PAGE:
RUSTENBURG, SOUTH AFRICA - JUNE 11: Landon Donovan of US national football team kicks the ball during a training session at Royal Bafokeng stadium on June 11, 2010 in Rustenburg, South Africa. (Photo by Kevork Djansezian/Getty Images)
Whenever anyone brings up soccer in the U.S., the fans usually say, "It's really growing in popularity," while the rest say, "I don't understand what's so exciting about it."
But with the kickoff of the 2010 World Cup in South Africa, the true soccer fans in San Diego now have some numbers to back up their argument. As of opening day, 137,953 World Cup tickets had been sold to U.S. fans. That's more than any other nation other than the the home country of South Africa.
As far as those watching here in San Diego, Nielson statistics from the last World Cup, in 2006, show that San Diego had the highest TV ratings of any English-speaking market in the country. Miami was the top for Spanish speaking television.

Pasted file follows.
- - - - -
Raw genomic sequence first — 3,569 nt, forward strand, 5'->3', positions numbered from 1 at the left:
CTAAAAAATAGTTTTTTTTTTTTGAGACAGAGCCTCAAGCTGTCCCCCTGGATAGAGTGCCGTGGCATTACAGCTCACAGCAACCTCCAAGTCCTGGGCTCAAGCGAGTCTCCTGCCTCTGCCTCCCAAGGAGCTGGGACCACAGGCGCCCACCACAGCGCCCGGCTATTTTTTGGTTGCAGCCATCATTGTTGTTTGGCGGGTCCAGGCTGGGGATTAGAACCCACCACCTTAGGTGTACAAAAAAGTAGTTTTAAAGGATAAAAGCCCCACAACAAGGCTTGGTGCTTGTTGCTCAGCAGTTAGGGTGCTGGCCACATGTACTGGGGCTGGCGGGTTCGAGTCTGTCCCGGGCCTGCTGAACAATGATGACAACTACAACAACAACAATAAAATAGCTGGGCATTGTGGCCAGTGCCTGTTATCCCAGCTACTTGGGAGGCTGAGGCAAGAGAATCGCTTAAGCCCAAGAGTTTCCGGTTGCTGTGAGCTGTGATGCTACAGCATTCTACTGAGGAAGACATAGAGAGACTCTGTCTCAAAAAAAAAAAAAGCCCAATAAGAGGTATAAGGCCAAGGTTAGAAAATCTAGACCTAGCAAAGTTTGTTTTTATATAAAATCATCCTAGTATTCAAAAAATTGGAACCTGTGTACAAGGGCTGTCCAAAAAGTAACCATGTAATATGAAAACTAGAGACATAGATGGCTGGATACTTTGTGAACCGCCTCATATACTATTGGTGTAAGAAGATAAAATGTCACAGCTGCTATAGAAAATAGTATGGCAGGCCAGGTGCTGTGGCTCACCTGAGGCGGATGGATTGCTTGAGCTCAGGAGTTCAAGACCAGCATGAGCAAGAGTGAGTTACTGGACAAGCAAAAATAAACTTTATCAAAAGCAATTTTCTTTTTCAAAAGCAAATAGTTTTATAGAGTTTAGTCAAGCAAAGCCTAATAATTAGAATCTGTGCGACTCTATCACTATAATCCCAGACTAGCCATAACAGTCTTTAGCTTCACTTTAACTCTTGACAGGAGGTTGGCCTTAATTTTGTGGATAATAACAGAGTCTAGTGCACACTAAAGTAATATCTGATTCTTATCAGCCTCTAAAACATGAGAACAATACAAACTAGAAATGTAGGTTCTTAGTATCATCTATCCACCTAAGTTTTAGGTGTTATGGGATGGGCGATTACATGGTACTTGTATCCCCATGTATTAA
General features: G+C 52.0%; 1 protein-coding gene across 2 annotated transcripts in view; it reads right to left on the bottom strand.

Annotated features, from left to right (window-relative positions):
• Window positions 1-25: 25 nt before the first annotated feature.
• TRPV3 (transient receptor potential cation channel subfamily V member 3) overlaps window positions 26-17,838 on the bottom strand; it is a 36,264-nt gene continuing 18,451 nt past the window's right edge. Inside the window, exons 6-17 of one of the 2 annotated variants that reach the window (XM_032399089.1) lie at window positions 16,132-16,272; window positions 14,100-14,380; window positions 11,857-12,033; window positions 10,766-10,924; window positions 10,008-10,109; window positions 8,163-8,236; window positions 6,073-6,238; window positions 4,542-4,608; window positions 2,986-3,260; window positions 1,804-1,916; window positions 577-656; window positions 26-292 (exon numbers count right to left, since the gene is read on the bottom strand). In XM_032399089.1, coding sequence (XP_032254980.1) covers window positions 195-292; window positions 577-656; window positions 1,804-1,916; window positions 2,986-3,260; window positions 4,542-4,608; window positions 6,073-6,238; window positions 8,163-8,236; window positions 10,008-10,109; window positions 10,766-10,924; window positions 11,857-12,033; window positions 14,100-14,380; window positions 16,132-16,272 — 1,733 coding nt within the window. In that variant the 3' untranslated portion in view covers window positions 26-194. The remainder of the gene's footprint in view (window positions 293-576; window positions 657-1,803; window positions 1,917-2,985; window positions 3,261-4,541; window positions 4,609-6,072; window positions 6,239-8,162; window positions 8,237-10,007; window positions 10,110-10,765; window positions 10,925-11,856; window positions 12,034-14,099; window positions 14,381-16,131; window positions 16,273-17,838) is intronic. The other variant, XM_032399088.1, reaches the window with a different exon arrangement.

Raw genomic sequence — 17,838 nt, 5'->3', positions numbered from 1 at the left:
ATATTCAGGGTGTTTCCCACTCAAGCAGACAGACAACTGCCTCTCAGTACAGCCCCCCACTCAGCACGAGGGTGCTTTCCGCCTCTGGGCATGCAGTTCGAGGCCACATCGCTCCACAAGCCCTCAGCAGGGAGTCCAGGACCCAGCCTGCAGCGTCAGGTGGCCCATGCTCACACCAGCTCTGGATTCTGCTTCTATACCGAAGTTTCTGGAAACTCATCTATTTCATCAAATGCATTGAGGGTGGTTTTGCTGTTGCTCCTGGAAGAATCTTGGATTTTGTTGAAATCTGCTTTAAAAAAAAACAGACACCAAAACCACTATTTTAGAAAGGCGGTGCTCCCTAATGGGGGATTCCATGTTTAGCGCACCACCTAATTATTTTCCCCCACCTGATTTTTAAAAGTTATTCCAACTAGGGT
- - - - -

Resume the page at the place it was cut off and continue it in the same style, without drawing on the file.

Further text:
"I think half of San Diego County was up this morning," said Yan Skwara, who opened the Boca Soccer retail store this week near Old Town.
The top-selling jersey at Boca Soccer so far has been Team Mexico's. While the exact number of people who got up early for Friday morning's 7 a.m. opening game between Mexico and South Africa would be impossible to verify, the streets of Old town certainly had a lot people sporting Mexico jerseys roaming around San Diego Avenue.
"There's nothing like it in the world," said Team Mexico fan Genaro Salazar, "Every four years, I wait for this, and then it only lasts a month."
"It felt like the day before Christmas yesterday," said another fan. "We're just really excited."
Skwara said his store will be open for every World Cup game.
"If a game kicks off at 4 a.m., we're here at 3:45," Skwara said.
Several other businesses in the region -- including the Princess Pub, Shakespeare's British Pub and the Old Town Mexican Cafe -- also opened their doors this morning for fans -- and why wouldn't they? It's big business. The Owner of the Old Town Mexican Cafe said that Friday morning's crowd was about triple this size of a typical morning.
The U.S. plays its first game on Saturday, against England.
Of the 3 million tickets available for this year's World Cup, organizers said that 97 percent have sold.